This section describes how to set up complete replication of a MySQL server. There are a number of different methods for setting up replication, and the exact method to use depends on how you are setting up replication, and whether you already have data within your master database.
There are some generic tasks that are common to all replication setups:
On the master, you must enable binary logging and configure a unique server ID. This might require a server restart. See Section 184.108.40.206, “Setting the Replication Master Configuration”.
On each slave that you want to connect to the master, you must configure a unique server ID. This might require a server restart. See Section 220.127.116.11, “Setting the Replication Slave Configuration”.
You may want to create a separate user that will be used by your slaves to authenticate with the master to read the binary log for replication. The step is optional. See Section 18.104.22.168, “Creating a User for Replication”.
Before creating a data snapshot or starting the replication process, you should record the position of the binary log on the master. You will need this information when configuring the slave so that the slave knows where within the binary log to start executing events. See Section 22.214.171.124, “Obtaining the Replication Master Binary Log Coordinates”.
If you already have data on your master and you want to use it to synchronize your slave, you will need to create a data snapshot. You can create a snapshot using mysqldump (see Section 126.96.36.199, “Creating a Data Snapshot Using mysqldump”) or by copying the data files directly (see Section 188.8.131.52, “Creating a Data Snapshot Using Raw Data Files”).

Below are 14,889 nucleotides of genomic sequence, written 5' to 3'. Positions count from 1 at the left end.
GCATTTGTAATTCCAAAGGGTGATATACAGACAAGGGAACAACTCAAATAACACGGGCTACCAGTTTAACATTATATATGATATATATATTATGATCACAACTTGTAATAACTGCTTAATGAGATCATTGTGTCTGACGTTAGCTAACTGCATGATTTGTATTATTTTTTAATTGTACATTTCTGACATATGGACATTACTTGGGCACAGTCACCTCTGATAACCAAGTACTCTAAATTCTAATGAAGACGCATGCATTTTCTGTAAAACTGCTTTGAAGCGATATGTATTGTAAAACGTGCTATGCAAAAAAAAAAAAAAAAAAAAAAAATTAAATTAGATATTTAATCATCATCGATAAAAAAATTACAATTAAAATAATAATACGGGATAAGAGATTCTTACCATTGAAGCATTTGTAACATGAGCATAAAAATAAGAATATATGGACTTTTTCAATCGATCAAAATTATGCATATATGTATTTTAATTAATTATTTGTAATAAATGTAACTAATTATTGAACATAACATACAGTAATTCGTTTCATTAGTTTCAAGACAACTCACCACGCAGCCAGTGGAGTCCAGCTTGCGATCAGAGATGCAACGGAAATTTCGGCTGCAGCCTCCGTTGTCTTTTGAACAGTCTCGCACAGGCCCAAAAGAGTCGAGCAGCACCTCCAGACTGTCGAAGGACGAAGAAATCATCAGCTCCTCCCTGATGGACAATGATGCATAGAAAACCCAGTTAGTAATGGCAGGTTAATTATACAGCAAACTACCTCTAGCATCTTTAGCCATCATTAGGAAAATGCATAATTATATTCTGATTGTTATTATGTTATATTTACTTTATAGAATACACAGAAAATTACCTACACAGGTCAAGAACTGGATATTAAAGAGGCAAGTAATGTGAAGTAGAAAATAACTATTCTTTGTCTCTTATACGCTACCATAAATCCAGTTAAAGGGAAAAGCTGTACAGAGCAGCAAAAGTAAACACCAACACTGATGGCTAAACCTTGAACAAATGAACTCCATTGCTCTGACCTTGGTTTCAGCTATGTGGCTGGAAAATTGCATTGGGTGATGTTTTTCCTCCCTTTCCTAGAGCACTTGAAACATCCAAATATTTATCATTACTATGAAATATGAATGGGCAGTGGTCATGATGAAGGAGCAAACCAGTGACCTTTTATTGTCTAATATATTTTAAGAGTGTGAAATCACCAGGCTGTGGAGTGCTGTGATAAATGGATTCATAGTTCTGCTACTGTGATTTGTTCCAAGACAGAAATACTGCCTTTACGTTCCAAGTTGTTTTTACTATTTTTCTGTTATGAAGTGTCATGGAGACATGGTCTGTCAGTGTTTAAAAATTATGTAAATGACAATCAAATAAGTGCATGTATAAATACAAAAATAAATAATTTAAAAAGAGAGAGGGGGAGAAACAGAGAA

You will need to configure the slave with settings for connecting to the master, such as the host name, login credentials, and binary log file name and position. See Section 184.108.40.206, “Setting the Master Configuration on the Slave”.
Once you have configured the basic options, you will need to follow the instructions for your replication setup. A number of alternatives are provided:
If you are establishing a new MySQL master and one or more slaves, you need only set up the configuration, as you have no data to exchange. For guidance on setting up replication in this situation, see Section 220.127.116.11, “Setting Up Replication with New Master and Slaves”.
If you are already running a MySQL server, and therefore already have data that must be transferred to your slaves before replication starts, have not previously configured the binary log and are able to shut down your MySQL server for a short period during the process, see Section 18.104.22.168, “Setting Up Replication with Existing Data”.
If you are adding slaves to an existing replication environment, you can set up the slaves without affecting the master. See Section 22.214.171.124, “Introducing Additional Slaves to an Existing Replication Environment”.
If you will be administering MySQL replication servers, we suggest that you read this entire chapter through and try all statements mentioned in Section 13.4.1, “SQL Statements for Controlling Master Servers”, and Section 13.4.2, “SQL Statements for Controlling Slave Servers”. You should also familiarize yourself with the replication startup options described in Section 16.1.2, “Replication and Binary Logging Options and Variables”.
Note that certain steps within the setup process require the
SUPER privilege. If you do not
have this privilege, it might not be possible to enable
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